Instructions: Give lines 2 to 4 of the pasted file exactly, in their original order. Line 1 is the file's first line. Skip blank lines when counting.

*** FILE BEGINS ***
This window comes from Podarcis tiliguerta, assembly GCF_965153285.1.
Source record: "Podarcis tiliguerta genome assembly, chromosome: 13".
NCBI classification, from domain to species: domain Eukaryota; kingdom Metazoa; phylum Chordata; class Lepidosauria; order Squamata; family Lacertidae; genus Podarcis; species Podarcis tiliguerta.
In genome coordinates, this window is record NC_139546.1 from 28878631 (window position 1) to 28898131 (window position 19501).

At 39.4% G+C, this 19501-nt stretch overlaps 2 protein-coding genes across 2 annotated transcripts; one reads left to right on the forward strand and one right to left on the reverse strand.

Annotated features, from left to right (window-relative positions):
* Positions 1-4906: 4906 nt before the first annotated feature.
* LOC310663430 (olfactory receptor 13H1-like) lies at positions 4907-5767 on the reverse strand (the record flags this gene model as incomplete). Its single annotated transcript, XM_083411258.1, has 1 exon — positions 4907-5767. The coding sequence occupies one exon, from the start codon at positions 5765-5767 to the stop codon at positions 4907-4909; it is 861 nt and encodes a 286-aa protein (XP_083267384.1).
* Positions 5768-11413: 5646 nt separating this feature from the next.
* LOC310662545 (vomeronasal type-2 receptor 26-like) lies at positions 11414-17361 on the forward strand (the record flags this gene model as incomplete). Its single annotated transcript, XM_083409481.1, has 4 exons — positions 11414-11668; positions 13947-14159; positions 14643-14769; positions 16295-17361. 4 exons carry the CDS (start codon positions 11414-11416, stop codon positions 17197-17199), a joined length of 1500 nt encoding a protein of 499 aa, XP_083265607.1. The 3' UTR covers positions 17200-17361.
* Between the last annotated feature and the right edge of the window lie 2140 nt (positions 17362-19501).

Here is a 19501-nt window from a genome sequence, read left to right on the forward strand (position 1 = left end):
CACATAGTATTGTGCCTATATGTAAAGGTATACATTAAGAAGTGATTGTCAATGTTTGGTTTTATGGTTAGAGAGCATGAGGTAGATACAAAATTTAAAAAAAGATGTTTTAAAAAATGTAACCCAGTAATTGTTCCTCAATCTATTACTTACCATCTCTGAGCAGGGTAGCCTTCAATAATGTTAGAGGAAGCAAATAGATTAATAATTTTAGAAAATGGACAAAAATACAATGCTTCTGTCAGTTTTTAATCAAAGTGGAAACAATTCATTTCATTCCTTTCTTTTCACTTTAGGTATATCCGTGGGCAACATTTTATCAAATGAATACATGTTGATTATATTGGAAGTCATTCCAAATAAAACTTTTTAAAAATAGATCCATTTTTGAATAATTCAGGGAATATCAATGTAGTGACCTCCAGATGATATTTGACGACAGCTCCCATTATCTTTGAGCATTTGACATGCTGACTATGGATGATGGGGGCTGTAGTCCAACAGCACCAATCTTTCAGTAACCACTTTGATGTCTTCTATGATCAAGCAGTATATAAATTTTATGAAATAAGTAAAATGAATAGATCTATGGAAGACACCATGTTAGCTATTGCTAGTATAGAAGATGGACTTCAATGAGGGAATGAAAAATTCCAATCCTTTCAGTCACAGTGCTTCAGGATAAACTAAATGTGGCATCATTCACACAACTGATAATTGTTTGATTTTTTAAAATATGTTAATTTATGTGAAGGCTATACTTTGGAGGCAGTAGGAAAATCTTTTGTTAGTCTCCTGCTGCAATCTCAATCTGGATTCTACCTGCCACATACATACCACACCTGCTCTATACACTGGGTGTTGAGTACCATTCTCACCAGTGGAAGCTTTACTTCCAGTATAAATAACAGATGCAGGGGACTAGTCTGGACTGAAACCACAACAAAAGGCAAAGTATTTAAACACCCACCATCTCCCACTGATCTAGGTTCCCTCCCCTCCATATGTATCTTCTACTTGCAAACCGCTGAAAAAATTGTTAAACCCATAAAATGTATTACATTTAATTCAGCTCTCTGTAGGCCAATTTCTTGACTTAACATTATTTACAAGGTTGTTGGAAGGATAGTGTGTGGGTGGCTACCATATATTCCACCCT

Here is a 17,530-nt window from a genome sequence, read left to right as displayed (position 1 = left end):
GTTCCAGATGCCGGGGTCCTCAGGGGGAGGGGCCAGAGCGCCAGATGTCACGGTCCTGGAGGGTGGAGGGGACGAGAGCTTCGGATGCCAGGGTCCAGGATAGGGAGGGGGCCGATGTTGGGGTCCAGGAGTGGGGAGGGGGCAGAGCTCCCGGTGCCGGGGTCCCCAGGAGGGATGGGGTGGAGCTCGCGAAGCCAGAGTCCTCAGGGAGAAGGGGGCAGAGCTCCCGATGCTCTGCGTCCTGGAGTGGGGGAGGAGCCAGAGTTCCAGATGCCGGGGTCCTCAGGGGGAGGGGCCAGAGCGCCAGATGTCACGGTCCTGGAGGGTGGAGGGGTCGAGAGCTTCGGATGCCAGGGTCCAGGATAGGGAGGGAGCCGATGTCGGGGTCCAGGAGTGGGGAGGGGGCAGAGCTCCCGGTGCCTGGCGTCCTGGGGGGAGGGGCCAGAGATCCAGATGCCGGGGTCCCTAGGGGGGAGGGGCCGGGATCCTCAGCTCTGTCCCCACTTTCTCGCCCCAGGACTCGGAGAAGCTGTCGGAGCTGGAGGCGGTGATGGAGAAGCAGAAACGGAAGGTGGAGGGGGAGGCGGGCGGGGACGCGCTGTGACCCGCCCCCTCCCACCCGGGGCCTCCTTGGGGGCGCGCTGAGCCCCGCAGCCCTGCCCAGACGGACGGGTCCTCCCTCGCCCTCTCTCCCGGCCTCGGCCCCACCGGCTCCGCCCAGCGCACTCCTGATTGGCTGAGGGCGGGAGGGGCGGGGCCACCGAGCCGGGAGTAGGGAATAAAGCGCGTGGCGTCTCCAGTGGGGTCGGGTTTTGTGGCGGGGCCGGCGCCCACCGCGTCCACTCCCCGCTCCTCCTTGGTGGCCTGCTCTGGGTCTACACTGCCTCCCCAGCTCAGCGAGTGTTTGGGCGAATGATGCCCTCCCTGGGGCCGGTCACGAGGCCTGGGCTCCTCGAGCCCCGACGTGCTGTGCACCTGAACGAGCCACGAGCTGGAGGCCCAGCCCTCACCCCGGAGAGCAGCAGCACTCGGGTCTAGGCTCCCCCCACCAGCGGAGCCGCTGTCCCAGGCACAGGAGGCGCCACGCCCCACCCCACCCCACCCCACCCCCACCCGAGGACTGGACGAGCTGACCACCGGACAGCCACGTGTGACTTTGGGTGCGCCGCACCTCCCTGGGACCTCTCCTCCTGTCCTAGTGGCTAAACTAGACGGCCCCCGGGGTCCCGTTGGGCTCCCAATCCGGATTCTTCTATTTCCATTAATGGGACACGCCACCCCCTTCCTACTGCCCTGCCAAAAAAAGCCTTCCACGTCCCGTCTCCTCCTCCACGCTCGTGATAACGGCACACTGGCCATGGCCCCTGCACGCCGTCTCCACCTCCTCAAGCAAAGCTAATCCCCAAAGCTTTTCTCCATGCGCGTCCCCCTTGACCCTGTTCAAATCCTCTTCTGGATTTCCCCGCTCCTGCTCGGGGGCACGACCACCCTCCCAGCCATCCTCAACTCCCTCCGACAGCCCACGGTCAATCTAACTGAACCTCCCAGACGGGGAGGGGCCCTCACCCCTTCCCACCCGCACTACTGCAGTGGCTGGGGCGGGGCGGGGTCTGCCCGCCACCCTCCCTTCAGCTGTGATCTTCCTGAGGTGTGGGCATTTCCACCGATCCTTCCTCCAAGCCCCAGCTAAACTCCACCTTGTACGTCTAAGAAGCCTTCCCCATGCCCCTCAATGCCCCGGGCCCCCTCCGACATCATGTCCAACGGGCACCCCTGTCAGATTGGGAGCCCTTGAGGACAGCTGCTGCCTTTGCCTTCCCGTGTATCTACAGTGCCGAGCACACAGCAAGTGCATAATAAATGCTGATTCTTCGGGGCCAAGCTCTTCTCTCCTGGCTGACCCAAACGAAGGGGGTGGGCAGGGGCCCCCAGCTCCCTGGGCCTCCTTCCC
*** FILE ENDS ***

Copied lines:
Source record: "Podarcis tiliguerta genome assembly, chromosome: 13".
NCBI classification, from domain to species: domain Eukaryota; kingdom Metazoa; phylum Chordata; class Lepidosauria; order Squamata; family Lacertidae; genus Podarcis; species Podarcis tiliguerta.
In genome coordinates, this window is record NC_139546.1 from 28878631 (window position 1) to 28898131 (window position 19501).